Ever heard of a buffalo overflow? Me neither. An information security officer (ISO) mentioned it to me once, and frankly I had to Google it. Apparently it’s related to an ancient Indian technique where hunters herded bison and drove them over a cliff, breaking their legs and rendering them immobile. Tribe members waiting below closed in with spears and bows to finish the kills. That's kinda cruel to be talking about. I think the ISO meant a buffer overflow though . That I can tell a thing or two about, so in this blog I will explain how a basic buffer overflow exploitation works.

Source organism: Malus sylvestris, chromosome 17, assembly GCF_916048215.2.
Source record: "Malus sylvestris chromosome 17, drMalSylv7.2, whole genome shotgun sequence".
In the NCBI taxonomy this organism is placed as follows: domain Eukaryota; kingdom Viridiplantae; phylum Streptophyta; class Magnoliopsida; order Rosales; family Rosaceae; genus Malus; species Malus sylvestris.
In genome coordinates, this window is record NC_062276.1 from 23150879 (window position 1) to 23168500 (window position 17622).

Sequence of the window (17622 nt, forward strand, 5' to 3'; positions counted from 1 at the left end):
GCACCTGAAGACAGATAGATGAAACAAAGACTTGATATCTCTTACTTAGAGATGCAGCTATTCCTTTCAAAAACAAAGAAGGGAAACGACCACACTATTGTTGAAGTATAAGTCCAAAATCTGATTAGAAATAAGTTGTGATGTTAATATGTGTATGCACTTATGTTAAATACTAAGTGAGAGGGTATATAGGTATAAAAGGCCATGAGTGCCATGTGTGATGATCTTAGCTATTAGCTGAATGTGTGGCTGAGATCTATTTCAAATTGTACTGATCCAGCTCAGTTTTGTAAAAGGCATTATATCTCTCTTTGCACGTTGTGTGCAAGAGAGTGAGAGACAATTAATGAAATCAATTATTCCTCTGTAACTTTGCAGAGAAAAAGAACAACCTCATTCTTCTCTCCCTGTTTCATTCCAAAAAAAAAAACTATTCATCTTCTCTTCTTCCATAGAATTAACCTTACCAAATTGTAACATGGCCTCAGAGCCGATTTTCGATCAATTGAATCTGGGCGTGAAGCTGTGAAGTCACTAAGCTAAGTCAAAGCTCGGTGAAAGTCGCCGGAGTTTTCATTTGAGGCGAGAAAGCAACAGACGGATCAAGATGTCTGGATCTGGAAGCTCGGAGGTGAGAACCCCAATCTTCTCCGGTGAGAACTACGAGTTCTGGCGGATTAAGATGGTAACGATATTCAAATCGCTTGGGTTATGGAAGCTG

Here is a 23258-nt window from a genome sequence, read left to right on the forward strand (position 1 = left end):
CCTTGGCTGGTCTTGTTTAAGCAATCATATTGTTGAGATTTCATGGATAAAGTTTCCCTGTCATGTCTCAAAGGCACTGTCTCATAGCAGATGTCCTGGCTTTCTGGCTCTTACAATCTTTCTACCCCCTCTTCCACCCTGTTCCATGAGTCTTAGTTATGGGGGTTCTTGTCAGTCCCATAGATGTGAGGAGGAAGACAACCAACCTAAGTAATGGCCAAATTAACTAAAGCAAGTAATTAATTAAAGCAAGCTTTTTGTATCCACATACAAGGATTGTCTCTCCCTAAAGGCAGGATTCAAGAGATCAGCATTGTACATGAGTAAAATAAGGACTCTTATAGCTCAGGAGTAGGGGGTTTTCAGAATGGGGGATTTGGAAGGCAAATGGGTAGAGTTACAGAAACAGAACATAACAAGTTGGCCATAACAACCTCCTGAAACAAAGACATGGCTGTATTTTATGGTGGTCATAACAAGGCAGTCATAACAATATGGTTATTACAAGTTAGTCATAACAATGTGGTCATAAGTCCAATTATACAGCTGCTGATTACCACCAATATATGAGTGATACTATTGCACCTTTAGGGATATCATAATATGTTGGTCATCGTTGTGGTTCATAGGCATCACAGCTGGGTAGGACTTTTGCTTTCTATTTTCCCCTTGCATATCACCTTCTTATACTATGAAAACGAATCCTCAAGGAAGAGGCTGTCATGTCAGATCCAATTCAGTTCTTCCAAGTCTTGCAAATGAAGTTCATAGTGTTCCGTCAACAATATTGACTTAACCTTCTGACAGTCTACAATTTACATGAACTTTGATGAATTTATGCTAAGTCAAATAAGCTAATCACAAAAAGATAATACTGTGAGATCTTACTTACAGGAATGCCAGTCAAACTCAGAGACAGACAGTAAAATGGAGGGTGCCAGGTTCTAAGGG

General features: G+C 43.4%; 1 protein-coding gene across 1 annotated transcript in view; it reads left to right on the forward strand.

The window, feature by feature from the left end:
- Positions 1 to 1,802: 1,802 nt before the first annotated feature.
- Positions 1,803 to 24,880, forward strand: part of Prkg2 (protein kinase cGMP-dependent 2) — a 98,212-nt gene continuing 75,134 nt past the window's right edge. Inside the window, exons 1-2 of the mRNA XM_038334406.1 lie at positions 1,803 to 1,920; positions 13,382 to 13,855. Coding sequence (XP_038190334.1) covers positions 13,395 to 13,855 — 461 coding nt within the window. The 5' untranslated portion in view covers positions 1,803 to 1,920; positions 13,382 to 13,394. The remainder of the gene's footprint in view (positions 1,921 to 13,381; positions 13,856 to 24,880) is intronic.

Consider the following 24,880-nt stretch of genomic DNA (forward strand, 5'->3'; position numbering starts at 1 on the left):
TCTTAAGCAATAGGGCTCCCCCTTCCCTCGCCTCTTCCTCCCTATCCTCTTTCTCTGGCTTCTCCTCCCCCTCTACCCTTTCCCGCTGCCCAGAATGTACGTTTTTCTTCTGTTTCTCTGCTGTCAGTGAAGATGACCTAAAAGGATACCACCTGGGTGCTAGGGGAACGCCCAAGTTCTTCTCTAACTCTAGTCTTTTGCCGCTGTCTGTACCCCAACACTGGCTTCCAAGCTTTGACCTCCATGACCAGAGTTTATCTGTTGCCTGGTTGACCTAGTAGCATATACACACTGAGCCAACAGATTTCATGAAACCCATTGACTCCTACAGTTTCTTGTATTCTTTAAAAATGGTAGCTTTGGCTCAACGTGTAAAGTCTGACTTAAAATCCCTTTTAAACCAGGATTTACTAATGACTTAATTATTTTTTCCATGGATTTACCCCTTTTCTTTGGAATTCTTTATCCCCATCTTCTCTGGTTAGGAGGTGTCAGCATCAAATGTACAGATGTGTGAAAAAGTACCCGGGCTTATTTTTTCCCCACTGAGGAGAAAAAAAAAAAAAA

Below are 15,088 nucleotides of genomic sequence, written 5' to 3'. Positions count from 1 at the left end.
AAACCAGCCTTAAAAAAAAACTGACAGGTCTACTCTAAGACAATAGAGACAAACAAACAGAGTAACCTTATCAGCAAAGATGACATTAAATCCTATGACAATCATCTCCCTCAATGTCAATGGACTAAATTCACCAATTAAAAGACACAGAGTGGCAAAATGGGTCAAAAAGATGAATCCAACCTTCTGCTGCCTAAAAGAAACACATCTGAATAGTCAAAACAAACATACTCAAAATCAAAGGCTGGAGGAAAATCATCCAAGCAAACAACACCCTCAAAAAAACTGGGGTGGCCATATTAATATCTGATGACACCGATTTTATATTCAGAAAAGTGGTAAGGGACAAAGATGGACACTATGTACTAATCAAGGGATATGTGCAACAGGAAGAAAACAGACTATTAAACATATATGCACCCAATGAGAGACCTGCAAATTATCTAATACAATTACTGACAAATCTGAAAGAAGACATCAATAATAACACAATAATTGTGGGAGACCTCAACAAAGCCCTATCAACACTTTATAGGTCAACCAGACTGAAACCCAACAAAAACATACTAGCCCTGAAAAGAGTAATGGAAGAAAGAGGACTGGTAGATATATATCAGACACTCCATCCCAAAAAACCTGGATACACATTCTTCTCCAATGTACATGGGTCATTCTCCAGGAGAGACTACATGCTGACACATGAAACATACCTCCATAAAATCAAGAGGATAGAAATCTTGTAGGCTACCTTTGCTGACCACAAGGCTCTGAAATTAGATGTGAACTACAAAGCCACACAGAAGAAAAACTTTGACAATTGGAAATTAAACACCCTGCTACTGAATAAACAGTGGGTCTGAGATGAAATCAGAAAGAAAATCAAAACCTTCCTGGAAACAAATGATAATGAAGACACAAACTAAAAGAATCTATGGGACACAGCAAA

A buffer overflow is an anomaly where a program, while writing data to a buffer, overruns the buffers boundary and overwrites adjacent memory locations. Writing data outside the allocated memory space boundaries may lead to a program crash and in some cases could even give an attacker the ability to change the program application flow. In this blog I will show how a mini-application, written in C, can run arbitrary code by making use of a buffer overflow. I will use Microsoft Visual Studio 2013 to debug the application and I'll use Windows 8 as a host operation system. Please note that this blog only serves to give a basic explanation, therefore some modern protection mechanisms against buffer overflow exploitations will be disabled. This makes it somewhat easier to illustrate the basic mechanisms.